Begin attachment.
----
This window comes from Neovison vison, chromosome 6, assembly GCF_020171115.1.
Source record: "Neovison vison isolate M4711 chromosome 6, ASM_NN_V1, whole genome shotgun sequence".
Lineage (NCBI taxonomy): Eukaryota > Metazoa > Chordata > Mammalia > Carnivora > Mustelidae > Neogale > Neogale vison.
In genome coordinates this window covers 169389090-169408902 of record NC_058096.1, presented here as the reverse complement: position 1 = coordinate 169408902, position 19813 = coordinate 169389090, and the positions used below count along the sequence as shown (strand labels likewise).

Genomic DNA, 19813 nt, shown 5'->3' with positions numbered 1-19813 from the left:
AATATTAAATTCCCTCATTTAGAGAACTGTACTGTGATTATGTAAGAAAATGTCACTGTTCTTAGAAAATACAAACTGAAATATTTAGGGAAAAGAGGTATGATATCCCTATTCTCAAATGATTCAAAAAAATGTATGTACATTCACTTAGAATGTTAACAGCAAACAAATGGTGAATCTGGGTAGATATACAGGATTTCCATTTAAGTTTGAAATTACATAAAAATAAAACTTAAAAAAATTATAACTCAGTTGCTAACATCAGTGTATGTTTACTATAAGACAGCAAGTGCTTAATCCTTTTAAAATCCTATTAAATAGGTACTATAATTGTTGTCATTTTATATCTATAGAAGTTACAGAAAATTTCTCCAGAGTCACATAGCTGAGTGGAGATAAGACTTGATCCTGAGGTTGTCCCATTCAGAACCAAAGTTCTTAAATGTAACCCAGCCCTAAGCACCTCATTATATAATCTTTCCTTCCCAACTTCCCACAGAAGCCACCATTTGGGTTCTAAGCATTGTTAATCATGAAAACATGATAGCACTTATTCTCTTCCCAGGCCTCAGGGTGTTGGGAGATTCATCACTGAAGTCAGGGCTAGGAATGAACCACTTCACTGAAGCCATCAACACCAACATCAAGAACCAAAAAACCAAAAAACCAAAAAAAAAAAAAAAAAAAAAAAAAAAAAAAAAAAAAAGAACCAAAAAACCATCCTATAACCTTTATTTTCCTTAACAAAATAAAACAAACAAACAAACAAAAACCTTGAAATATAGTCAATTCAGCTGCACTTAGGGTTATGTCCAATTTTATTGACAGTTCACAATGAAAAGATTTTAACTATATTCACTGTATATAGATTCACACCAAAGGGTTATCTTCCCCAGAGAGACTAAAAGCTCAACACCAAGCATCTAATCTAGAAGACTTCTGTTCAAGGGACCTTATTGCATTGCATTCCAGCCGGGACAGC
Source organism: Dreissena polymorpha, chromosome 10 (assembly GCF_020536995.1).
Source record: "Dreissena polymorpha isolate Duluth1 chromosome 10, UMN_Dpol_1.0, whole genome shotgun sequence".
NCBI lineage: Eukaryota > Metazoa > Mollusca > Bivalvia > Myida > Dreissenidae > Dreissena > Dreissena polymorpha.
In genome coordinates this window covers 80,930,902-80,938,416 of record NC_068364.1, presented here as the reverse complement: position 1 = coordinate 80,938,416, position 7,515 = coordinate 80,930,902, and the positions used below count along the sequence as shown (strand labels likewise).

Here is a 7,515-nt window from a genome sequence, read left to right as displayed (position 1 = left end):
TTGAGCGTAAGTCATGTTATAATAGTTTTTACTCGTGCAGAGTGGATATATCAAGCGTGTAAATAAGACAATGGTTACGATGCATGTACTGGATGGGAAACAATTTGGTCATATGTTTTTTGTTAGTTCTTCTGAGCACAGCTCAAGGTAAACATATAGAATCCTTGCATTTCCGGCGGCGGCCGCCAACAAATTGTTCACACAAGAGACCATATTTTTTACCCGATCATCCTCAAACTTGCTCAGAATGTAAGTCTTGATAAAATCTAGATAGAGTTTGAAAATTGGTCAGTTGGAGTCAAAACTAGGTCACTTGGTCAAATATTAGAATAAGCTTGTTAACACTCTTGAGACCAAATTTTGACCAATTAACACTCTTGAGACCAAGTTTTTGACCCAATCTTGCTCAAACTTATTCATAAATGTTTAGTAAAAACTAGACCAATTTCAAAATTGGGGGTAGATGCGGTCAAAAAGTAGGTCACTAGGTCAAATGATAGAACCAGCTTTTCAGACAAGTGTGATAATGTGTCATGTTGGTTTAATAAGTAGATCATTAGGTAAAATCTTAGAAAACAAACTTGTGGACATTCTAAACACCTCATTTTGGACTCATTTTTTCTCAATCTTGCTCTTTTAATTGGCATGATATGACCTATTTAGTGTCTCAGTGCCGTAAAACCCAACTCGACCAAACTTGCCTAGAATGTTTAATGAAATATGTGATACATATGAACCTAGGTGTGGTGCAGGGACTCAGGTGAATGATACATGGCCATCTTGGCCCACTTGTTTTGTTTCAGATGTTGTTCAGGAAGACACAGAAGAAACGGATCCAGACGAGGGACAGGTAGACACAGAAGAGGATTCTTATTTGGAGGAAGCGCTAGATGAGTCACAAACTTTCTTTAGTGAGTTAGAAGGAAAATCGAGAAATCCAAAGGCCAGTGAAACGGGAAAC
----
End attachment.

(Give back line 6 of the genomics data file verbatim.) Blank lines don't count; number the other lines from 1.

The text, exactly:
AATATTAAATTCCCTCATTTAGAGAACTGTACTGTGATTATGTAAGAAAATGTCACTGTTCTTAGAAAATACAAACTGAAATATTTAGGGAAAAGAGGTATGATATCCCTATTCTCAAATGATTCAAAAAAATGTATGTACATTCACTTAGAATGTTAACAGCAAACAAATGGTGAATCTGGGTAGATATACAGGATTTCCATTTAAGTTTGAAATTACATAAAAATAAAACTTAAAAAAATTATAACTCAGTTGCTAACATCAGTGTATGTTTACTATAAGACAGCAAGTGCTTAATCCTTTTAAAATCCTATTAAATAGGTACTATAATTGTTGTCATTTTATATCTATAGAAGTTACAGAAAATTTCTCCAGAGTCACATAGCTGAGTGGAGATAAGACTTGATCCTGAGGTTGTCCCATTCAGAACCAAAGTTCTTAAATGTAACCCAGCCCTAAGCACCTCATTATATAATCTTTCCTTCCCAACTTCCCACAGAAGCCACCATTTGGGTTCTAAGCATTGTTAATCATGAAAACATGATAGCACTTATTCTCTTCCCAGGCCTCAGGGTGTTGGGAGATTCATCACTGAAGTCAGGGCTAGGAATGAACCACTTCACTGAAGCCATCAACACCAACATCAAGAACCAAAAAACCAAAAAACCAAAAAAAAAAAAAAAAAAAAAAAAAAAAAAAAAAAAAAGAACCAAAAAACCATCCTATAACCTTTATTTTCCTTAACAAAATAAAACAAACAAACAAACAAAAACCTTGAAATATAGTCAATTCAGCTGCACTTAGGGTTATGTCCAATTTTATTGACAGTTCACAATGAAAAGATTTTAACTATATTCACTGTATATAGATTCACACCAAAGGGTTATCTTCCCCAGAGAGACTAAAAGCTCAACACCAAGCATCTAATCTAGAAGACTTCTGTTCAAGGGACCTTATTGCATTGCATTCCAGCCGGGACAGC